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Continuing our discussion from part one of On Certainty (1951), we do some close reading of the text. How does he actually respond to Moore's argument about his hand? How does he extend his account to talk about mathematical and scientific statements? Is Wittgenstein a pragmatist?
You may want to review our episode on William James' pragmatist definition of truth.
We mention our U of Texas prof Edwin Allaire, who I see wrote his dissertation on the Tractatus.
We will be delving into this book further with episode 310, especially into the material related to relativism and the philosophy of science, and bringing in a guest to the mix for that as well. Stay tuned!
Check out the Tolkien Road Podcast at TolkienRoad.com. Keep up to date with the PEL 4/15 NYC live show at partiallyexaminedlife.com/liveshow.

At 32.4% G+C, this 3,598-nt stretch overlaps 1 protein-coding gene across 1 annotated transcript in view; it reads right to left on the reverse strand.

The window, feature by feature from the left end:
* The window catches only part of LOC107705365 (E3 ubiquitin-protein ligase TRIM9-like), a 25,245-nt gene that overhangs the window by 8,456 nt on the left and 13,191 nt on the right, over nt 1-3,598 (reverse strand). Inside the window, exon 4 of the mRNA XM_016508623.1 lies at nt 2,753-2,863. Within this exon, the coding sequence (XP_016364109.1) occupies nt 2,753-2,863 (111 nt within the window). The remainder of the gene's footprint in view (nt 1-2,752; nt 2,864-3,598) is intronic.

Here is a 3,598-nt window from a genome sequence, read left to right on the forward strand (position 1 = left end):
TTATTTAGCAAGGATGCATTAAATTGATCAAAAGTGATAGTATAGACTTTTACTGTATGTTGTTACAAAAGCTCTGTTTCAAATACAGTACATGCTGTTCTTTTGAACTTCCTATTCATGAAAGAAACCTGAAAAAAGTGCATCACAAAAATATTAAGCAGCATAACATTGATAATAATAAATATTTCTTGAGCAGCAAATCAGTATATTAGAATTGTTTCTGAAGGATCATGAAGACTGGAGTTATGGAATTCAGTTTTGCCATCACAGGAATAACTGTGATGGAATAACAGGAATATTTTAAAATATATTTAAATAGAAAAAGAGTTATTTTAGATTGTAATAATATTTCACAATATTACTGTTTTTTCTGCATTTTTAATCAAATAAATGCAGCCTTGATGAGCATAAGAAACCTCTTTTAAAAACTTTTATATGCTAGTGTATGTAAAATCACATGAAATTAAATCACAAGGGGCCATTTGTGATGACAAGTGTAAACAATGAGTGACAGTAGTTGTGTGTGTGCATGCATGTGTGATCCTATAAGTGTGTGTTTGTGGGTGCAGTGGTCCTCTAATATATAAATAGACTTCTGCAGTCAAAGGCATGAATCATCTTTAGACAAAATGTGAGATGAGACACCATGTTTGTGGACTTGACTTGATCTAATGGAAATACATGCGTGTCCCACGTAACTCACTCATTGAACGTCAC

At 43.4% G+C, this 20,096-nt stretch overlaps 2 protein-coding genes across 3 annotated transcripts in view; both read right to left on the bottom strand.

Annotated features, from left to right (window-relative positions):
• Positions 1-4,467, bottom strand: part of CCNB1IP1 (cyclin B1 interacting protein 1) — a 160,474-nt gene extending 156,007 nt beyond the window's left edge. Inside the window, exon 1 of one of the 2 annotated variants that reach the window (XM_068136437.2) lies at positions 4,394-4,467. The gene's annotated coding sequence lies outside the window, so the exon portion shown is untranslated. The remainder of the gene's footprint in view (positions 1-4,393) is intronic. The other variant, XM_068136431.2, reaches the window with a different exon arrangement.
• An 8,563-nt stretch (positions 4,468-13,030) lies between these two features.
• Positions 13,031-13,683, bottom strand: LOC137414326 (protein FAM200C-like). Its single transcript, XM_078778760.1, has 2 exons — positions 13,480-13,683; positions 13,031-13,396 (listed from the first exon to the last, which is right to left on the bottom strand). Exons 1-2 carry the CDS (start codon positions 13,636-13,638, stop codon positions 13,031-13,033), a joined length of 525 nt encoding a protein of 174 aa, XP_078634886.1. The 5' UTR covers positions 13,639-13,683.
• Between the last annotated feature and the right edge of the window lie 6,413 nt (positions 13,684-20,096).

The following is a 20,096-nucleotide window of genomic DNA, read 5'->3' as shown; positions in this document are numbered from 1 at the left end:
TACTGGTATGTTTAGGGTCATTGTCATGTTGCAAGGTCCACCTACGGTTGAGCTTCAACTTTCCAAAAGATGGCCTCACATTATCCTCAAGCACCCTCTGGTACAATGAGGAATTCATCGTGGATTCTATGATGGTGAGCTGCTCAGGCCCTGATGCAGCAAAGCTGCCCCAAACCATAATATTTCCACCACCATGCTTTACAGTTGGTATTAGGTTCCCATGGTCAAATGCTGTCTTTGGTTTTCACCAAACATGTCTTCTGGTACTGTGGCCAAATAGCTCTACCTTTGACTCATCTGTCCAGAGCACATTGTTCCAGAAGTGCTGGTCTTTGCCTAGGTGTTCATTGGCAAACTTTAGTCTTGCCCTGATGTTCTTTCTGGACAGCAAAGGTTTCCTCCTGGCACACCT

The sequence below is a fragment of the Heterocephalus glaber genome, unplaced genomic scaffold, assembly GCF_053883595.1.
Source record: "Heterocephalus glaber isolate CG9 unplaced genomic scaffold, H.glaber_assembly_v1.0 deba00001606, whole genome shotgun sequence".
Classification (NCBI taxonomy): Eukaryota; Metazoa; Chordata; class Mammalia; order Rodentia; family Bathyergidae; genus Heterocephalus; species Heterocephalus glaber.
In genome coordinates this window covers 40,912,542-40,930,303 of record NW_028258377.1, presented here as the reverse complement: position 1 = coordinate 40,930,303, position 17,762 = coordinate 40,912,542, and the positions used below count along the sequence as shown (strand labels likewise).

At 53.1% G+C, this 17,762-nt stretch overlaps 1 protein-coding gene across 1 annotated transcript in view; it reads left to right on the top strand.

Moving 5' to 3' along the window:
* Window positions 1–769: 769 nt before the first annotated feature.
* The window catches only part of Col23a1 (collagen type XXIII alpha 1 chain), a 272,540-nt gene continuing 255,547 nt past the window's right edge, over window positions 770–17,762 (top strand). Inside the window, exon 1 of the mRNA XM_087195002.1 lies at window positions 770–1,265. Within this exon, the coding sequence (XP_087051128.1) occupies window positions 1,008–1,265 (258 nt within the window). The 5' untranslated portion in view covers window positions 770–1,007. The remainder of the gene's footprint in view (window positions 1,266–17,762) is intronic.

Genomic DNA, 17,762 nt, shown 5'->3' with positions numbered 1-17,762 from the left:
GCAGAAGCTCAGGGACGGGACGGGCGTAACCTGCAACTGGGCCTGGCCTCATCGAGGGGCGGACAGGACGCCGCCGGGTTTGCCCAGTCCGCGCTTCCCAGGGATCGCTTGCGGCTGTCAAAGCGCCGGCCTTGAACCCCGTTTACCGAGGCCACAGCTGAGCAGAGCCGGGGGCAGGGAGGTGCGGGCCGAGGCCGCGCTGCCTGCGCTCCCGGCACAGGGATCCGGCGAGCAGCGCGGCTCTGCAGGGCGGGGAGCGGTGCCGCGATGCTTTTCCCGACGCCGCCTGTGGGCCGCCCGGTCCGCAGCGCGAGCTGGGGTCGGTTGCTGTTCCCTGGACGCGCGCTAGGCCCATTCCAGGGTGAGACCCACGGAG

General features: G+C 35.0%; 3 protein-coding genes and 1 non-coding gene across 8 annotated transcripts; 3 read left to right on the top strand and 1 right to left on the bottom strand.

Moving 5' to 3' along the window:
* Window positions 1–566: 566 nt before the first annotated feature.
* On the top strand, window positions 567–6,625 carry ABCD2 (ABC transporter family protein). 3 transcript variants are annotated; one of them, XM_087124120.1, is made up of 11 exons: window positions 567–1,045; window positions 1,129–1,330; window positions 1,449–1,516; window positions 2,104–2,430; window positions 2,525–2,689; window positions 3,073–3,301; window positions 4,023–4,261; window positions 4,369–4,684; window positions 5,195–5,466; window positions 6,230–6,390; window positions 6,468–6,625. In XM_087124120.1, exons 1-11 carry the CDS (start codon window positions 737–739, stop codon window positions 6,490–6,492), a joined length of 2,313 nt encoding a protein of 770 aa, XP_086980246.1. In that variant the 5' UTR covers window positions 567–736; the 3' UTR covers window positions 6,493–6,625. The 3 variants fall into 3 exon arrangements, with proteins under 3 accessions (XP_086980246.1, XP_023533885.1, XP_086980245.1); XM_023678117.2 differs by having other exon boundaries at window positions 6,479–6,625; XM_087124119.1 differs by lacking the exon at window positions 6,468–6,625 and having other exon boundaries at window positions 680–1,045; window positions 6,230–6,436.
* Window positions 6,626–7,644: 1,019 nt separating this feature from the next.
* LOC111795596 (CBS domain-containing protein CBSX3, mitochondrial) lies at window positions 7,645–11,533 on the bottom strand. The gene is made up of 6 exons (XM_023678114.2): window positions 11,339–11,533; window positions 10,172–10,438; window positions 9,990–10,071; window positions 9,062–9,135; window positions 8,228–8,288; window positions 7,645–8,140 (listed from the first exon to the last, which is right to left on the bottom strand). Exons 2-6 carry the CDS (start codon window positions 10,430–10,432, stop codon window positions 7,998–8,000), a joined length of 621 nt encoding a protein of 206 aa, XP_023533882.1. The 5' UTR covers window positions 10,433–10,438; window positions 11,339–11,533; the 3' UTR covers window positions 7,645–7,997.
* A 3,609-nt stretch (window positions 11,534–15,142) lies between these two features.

Evan Hadkins says
I think a show on the philosophy of friendship would be interesting. The only guy I’ve found with much original to say is, https://www.booktopia.com.au/love-friendship-and-the-self-bennett-w-helm/book/9780199567898.html
Randy Strader says
I enjoyed these two episodes on On Certainty and share in Seth’s frustration over the reception of Wittgenstein and the inability to figure out whether he is a genius or a crank. You called, near the end of the episode, for input on future episodes and the remarks concerning a form of anti-foundationalism made me think back to the outstanding episode on Wilfrid Sellars and the guest you had on for that episode (indeed, I think I listened to it 3 times while reading EPM). In that vein, perhaps a revisit of Sellars would be interesting, maybe his subsequent essay ‘Philosophy and the Scientific Image of Man’? (Or, for something similar but more recent, his student Robert Brandom’s Articulating Reasons).